Category Archives: Jensen-Johnson

Maternal Branches in My Family Tree: Anna Elisabeth Jensen (1872-1916)

Anna Elisabeth Jensen is the last of my four great grandmothers to be spotlighted in my new endeavor to write life sketches for all the females in my family tree from great grandmothers back in time.

This is the only surviving photograph of my grandmother’s mother, taken in Calais, Washington, Maine about the turn of the 20th century.

I love Anna’s dress. The extremely puffed shoulders and tight sleeves were in vogue in the second half of the 1890s, which would fit with Anna’s age in this photo when she was in her later 20s.

My two paternal great grandmothers represent my Rusyn heritage and my first maternal great grandmother, Annie Maude Stewart/Stuart passed down my colonial New England heritage.

Anna Elisabeth Jensen is part of the Danish/Swedish branch of my family tree.

Anna Elisabeth Jensen was born 30 September 1872 in Frederiksberg, Copenhagen, Denmark, the eldest of four daughters and one son born to Frits Wille Oscar Emil Jensen and Margrethe Bruun.

Her parents met in Flade, Hjorring, Denmark, where Frits’ soldier father had retired after Danish army service at Rosenborg Castle in Copenhagen.

Frits seemed to prefer city life and the couple moved to Copenhagen, Frits’ birth place, soon after marriage.

Frits was a prison guard by trade and the family lived in Frederiksberg and Herstedvester, both outside of Copenhagen, close to his workplace.

By 1884, the family decided to leave Denmark for a new life in North America. Their initial destination was listed as Canada on the emigration list, but where they entered North America is unknown.

The Life Story of Anna Elisabeth Jensen

Anna, unlike my Rusyn great grandmothers, was born into a family of comfortable circumstances. While her grandfathers had been a life soldier and fisherman, respectively, her father described his occupation as “detective,” possibly an attempt at translating his police/prison guard title.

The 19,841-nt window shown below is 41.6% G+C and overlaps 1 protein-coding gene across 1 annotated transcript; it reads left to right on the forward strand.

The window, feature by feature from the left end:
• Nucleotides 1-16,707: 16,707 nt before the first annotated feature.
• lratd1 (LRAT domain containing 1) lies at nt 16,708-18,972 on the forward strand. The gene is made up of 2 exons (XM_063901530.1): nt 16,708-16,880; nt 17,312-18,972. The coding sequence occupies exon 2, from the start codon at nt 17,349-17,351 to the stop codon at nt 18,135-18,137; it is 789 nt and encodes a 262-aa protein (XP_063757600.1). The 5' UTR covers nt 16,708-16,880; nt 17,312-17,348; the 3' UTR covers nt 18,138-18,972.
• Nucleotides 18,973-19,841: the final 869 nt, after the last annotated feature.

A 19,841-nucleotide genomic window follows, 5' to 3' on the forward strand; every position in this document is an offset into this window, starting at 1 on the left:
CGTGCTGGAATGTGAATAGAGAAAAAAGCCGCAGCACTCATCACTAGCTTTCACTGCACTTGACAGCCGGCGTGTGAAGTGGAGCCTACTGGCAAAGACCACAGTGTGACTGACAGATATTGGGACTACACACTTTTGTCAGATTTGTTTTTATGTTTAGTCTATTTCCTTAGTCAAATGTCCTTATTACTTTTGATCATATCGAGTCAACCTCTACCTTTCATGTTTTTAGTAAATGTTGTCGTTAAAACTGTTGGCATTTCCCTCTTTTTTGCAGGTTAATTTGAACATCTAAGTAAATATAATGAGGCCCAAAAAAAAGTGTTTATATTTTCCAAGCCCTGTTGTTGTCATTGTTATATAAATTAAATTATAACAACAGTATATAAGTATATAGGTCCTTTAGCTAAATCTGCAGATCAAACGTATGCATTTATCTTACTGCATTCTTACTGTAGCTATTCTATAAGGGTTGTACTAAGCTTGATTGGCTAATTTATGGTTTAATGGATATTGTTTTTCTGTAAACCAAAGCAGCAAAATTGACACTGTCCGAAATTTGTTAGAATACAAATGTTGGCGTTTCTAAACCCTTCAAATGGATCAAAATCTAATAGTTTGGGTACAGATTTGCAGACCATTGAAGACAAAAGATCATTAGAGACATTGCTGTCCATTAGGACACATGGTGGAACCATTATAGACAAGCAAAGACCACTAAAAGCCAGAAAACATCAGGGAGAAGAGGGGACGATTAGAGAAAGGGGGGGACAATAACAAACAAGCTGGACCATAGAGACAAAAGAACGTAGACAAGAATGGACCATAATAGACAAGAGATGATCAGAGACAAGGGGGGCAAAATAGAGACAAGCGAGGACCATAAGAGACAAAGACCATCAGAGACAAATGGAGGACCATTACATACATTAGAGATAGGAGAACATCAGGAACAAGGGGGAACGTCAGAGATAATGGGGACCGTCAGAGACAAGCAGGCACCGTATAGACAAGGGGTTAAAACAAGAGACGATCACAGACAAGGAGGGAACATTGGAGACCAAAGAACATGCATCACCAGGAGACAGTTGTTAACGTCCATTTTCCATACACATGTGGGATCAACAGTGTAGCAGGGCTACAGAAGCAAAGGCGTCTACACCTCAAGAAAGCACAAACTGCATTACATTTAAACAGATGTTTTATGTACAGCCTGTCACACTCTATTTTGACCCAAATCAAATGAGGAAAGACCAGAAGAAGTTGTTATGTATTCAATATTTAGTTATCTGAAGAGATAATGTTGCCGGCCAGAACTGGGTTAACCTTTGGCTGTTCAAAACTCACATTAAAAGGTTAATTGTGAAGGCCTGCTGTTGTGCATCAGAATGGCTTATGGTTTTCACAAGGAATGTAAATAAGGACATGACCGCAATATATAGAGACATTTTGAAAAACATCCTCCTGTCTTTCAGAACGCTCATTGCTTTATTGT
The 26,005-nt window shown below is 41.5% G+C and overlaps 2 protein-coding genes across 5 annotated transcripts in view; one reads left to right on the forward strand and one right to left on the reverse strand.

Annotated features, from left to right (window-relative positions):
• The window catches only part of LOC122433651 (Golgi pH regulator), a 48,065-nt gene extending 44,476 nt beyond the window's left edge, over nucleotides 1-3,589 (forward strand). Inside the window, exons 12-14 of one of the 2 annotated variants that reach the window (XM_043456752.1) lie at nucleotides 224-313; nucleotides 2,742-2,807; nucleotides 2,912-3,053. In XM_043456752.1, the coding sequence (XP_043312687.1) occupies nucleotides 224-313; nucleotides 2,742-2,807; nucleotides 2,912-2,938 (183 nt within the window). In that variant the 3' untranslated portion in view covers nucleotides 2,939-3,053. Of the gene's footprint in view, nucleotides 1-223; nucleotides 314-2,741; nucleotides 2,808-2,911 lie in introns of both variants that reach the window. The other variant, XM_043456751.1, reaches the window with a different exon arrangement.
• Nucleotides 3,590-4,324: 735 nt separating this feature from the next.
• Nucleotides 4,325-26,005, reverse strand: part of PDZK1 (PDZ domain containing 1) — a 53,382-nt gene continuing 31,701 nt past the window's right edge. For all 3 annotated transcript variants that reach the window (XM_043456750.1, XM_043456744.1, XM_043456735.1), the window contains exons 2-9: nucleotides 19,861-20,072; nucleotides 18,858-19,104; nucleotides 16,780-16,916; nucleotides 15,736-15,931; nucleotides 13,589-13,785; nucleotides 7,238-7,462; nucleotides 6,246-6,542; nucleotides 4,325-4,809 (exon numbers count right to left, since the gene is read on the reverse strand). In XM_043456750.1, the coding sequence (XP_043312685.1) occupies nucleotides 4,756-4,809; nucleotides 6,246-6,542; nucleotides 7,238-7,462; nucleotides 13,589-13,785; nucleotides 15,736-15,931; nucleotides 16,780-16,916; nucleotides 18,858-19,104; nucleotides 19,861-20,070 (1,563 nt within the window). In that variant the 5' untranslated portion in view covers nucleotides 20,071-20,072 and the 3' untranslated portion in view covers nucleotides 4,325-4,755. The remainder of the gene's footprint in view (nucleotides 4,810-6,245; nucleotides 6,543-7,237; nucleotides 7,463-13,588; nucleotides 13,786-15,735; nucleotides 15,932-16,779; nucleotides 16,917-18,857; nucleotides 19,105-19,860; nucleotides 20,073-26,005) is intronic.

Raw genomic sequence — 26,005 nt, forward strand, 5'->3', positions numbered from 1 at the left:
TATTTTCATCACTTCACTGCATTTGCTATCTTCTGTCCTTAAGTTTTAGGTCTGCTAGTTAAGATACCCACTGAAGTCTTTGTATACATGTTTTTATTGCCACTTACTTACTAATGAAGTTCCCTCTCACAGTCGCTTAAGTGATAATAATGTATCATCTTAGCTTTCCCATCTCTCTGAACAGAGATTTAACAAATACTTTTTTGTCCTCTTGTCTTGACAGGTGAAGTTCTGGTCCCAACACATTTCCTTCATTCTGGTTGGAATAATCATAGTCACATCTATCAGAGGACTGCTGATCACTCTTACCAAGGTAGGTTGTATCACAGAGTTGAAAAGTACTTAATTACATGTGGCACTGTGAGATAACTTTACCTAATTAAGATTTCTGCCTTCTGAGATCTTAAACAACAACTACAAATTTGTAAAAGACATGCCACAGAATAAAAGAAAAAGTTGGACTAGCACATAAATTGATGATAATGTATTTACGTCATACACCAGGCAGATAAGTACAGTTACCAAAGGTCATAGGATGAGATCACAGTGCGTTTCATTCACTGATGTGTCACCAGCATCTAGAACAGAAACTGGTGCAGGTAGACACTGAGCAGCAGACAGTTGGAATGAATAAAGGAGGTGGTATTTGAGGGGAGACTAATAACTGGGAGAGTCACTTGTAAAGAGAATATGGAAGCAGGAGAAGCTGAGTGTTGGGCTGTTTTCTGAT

She also lived in the Copenhagen suburbs, which put them on the outskirts of “big city” life.

In spite of the middle class living style, Anna had much sadness in her life. Before the family left Denmark, her baby sister had been buried. Anna was likely very excited, at the age of 4 years, to be welcoming a baby brother or sister. Ida Julie Jensen was born in the summer of 1876, but only survived for six weeks.

Also unlike my Rusyn family, Anna attended school and was literate both in Danish and, later, in English. Leisure time was becoming more common in the latter part of the 19th century, so Anna would have had time to play and socialize with her friends. There were no farm chores to be completed.

The 1880 census of Denmark records Anna’s mother, Margrethe, as a housewife. Anna was no doubt expected to help with house chores before or after school and definitely before going off to play.

Frits and Margrethe made the decision to emigrate to North America around 1883. The 1900 census indicates that, not uncommonly, Frits ventured to the United States first, likely to decide if opportunities were really available. When he returned, Frits and Margrethe probably discussed the notion of leaving Denmark and then made the final decision to go.

I don’t think my grandmother ever asked her mother how she felt about leaving Denmark and moving to North America. However, as a 12 year old, she probably wasn’t terribly happy about leaving family and friends behind. A 12 year old would just be starting junior high school in the United States. That is almost the same age that I was when my family moved from Passaic. I wasn’t pleased about moving and I didn’t have to face not only a new school and neighborhood, but also a place where a new language would have to be learned.